- Complete prohibition of private-to-private transfers.
While many state legislatures seemed uncertain about how to go about protecting their citizens’ property rights in the wake of Kelo, in early 2006 South Dakota became the first state to strike right at the heart of the problem with a well-crafted eminent domain reform bill.
House Bill 1080 prohibits government agencies from seizing private property by eminent domain “for transfer to any private person, nongovernmental entity, or other public-private business entity.” The act—which passed the House by a vote of 67-1 and the Senate unanimously—also stipulates that after seven years, if condemned land is not used for the purpose for which it was acquired, the original owner has right of first refusal to buy the property at current fair market price. By taking this approach, South Dakota lawmakers demonstrated their recognition that it is simply wrong for the government to take property from one person and give it to another private party.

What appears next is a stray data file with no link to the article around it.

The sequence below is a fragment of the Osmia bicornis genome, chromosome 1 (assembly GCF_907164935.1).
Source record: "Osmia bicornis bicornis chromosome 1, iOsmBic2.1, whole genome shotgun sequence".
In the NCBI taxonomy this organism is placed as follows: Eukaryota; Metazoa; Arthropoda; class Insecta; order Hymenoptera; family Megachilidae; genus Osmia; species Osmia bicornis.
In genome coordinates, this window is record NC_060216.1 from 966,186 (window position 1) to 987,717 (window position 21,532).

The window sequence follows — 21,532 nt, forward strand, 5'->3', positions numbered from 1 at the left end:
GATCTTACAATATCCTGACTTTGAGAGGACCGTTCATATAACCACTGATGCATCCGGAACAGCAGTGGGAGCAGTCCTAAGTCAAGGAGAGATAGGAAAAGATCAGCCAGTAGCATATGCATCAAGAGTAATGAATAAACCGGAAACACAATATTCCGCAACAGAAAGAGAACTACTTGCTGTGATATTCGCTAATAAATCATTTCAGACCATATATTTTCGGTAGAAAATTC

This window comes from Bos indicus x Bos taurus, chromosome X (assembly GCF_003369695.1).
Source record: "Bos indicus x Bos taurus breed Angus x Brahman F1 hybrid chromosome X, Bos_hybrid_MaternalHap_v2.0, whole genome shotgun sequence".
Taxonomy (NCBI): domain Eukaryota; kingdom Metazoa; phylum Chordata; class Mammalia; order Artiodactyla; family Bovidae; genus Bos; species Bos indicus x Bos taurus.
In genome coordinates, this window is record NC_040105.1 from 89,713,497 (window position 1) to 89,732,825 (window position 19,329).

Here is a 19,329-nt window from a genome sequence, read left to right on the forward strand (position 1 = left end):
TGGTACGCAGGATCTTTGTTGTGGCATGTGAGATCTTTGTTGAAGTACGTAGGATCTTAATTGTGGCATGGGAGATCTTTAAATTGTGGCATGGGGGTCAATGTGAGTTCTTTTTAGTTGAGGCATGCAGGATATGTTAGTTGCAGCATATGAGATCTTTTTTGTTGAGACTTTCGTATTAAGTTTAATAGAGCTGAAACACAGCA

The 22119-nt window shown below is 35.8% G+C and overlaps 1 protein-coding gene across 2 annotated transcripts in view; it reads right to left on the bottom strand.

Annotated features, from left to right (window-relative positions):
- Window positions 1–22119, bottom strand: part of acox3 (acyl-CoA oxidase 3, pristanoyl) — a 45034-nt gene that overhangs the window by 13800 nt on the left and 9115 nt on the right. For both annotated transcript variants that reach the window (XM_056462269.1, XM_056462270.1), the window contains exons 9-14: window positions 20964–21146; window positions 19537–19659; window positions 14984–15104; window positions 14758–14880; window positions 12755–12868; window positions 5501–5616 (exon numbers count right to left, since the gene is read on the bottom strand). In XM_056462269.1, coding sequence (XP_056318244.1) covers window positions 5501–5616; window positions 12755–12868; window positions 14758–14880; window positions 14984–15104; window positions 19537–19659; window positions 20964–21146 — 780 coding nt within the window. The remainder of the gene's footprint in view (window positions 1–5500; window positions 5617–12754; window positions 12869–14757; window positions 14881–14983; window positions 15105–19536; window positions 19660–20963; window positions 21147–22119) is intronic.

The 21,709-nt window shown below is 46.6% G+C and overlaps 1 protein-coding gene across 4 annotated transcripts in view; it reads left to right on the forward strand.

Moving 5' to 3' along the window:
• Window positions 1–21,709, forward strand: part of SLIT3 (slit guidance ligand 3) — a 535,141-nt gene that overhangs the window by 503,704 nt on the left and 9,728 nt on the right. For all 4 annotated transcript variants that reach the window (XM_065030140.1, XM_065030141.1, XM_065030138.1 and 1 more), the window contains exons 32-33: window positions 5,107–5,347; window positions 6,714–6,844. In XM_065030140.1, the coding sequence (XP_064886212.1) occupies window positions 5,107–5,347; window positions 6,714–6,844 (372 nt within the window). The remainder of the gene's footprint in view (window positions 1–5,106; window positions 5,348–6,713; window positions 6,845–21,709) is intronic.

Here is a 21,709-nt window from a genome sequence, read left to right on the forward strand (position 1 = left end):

Thanks to the state’s broad restriction on the use of eminent domain for private development—which was done without leaving any loopholes or exceptions—every home, business, and ranch in South Dakota should finally be safe from eminent domain abuse.